Why Gear Does and Doesn’t Matter

What is the need for the biggest and best most expensive gear? I was out and about this weekend and saw protesters for the Black Lives Matter movement in my town and made photographs in both digital format with a Nikon D610 and 35mm and 120 film in a Leica M3 and a Rolleiflex 2.8C.

The film photographs were limited to a normal lens view, since I only had a 50mm Summarit on the Leica, and the 80mm f2.8 on the Rolleiflex.

The digital photographs were made mainly with a Nikon 70-300mm f4-5.6 AF-D, a non-pro, slow zoom lens that I keep in the car. I didn’t bring a Nikon 70-200 f2.8 to the shoot, which is a constant-aperture pro lens. I used what I had. That Nikon 70-300mm sells for $95 used at B&H photo–it’s not an expensive lens.


This link [kennethwajda.com/blmlongmont/] will show you the gear doesn’t matter.

It’s not about the gear, but the story.  Content is everything in photography.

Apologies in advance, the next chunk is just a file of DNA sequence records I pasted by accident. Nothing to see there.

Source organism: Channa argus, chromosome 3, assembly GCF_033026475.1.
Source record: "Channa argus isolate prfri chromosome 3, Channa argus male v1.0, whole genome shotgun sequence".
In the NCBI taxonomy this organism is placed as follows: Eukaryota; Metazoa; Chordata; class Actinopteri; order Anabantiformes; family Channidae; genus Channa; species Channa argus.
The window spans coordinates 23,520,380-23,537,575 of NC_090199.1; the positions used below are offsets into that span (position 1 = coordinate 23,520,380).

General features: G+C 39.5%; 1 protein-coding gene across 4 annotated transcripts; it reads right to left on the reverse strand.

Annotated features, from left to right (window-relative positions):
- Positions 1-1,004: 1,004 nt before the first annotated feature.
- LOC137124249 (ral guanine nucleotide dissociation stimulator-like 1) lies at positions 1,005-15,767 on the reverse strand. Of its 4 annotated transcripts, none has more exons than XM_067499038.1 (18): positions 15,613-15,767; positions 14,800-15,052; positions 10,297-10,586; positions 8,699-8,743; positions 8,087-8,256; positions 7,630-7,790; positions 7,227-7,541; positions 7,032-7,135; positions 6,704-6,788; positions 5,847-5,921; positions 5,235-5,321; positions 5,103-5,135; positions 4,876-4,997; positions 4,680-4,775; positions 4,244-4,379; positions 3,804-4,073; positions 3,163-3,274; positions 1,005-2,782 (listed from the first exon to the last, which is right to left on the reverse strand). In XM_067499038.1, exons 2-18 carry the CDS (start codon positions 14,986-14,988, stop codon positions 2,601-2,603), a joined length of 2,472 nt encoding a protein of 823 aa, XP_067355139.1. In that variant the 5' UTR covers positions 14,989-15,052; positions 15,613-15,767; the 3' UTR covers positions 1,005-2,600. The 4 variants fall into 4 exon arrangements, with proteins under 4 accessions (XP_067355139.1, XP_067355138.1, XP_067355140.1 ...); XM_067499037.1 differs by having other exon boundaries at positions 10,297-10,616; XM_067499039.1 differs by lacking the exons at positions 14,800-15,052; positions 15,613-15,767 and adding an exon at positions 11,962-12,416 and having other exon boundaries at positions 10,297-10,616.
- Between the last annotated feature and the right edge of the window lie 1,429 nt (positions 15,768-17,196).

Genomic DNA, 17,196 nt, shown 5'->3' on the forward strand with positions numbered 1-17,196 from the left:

I believe just like screenwriters want magic formulas to writing a great script (hint, there is no formula, no magic secret), photographers want a camera that guarantees them best results, and for a lot of people, it’s more fun to do camera tests than shoot photographs.

So, for some, photography is a technology hobby. Sort of a science–“What can I get that will do something so perfectly if I pixel-peep into the corners?”

And for others, photography is a creative expression. A communication form–“What story can I tell with this image?”

It’s not about the gear. You and I have all the gear we need. And a $95 lens can do plenty, with a worthwhile subject to photograph. We just have to go out and make the pictures.

Here’s a link to the film photographs, too.

Happy shooting. Here’s to good light!

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